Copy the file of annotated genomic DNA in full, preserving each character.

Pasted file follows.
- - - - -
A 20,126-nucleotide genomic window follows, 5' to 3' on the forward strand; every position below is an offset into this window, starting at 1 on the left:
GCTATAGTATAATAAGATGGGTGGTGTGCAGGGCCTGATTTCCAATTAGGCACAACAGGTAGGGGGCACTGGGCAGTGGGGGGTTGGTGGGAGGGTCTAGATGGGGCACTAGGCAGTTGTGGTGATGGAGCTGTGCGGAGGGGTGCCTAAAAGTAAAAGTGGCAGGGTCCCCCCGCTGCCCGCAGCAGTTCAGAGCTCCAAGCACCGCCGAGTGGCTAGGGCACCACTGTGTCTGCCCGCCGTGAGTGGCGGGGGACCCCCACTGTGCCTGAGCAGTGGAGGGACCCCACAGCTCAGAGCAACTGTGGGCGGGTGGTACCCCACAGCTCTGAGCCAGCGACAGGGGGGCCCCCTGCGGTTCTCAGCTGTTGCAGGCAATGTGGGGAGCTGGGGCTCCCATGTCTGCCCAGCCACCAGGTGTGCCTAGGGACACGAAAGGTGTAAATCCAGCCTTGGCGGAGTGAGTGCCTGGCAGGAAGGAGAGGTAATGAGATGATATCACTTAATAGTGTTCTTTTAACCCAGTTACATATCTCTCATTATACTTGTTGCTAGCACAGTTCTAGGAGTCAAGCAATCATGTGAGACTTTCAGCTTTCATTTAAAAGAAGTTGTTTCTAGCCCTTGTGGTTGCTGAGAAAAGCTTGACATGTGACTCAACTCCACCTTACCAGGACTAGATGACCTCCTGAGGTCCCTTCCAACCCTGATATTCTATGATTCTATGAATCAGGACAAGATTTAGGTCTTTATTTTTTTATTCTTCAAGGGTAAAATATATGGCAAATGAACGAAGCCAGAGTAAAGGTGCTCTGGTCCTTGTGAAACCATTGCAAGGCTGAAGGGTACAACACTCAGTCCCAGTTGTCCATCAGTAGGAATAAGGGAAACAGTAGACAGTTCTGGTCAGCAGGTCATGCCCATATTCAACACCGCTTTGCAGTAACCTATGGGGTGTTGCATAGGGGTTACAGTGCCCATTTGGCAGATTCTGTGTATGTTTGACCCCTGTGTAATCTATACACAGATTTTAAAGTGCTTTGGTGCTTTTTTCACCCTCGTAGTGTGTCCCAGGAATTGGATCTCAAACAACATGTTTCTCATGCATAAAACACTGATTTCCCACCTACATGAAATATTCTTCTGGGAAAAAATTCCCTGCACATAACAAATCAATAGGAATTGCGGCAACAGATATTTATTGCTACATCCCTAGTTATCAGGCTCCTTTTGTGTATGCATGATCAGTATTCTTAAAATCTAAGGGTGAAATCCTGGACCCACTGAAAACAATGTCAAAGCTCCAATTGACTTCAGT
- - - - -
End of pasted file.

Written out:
A 20,126-nucleotide genomic window follows, 5' to 3' on the forward strand; every position below is an offset into this window, starting at 1 on the left:
GCTATAGTATAATAAGATGGGTGGTGTGCAGGGCCTGATTTCCAATTAGGCACAACAGGTAGGGGGCACTGGGCAGTGGGGGGTTGGTGGGAGGGTCTAGATGGGGCACTAGGCAGTTGTGGTGATGGAGCTGTGCGGAGGGGTGCCTAAAAGTAAAAGTGGCAGGGTCCCCCCGCTGCCCGCAGCAGTTCAGAGCTCCAAGCACCGCCGAGTGGCTAGGGCACCACTGTGTCTGCCCGCCGTGAGTGGCGGGGGACCCCCACTGTGCCTGAGCAGTGGAGGGACCCCACAGCTCAGAGCAACTGTGGGCGGGTGGTACCCCACAGCTCTGAGCCAGCGACAGGGGGGCCCCCTGCGGTTCTCAGCTGTTGCAGGCAATGTGGGGAGCTGGGGCTCCCATGTCTGCCCAGCCACCAGGTGTGCCTAGGGACACGAAAGGTGTAAATCCAGCCTTGGCGGAGTGAGTGCCTGGCAGGAAGGAGAGGTAATGAGATGATATCACTTAATAGTGTTCTTTTAACCCAGTTACATATCTCTCATTATACTTGTTGCTAGCACAGTTCTAGGAGTCAAGCAATCATGTGAGACTTTCAGCTTTCATTTAAAAGAAGTTGTTTCTAGCCCTTGTGGTTGCTGAGAAAAGCTTGACATGTGACTCAACTCCACCTTACCAGGACTAGATGACCTCCTGAGGTCCCTTCCAACCCTGATATTCTATGATTCTATGAATCAGGACAAGATTTAGGTCTTTATTTTTTTATTCTTCAAGGGTAAAATATATGGCAAATGAACGAAGCCAGAGTAAAGGTGCTCTGGTCCTTGTGAAACCATTGCAAGGCTGAAGGGTACAACACTCAGTCCCAGTTGTCCATCAGTAGGAATAAGGGAAACAGTAGACAGTTCTGGTCAGCAGGTCATGCCCATATTCAACACCGCTTTGCAGTAACCTATGGGGTGTTGCATAGGGGTTACAGTGCCCATTTGGCAGATTCTGTGTATGTTTGACCCCTGTGTAATCTATACACAGATTTTAAAGTGCTTTGGTGCTTTTTTCACCCTCGTAGTGTGTCCCAGGAATTGGATCTCAAACAACATGTTTCTCATGCATAAAACACTGATTTCCCACCTACATGAAATATTCTTCTGGGAAAAAATTCCCTGCACATAACAAATCAATAGGAATTGCGGCAACAGATATTTATTGCTACATCCCTAGTTATCAGGCTCCTTTTGTGTATGCATGATCAGTATTCTTAAAATCTAAGGGTGAAATCCTGGACCCACTGAAAACAATGTCAAAGCTCCAATTGACTTCAGT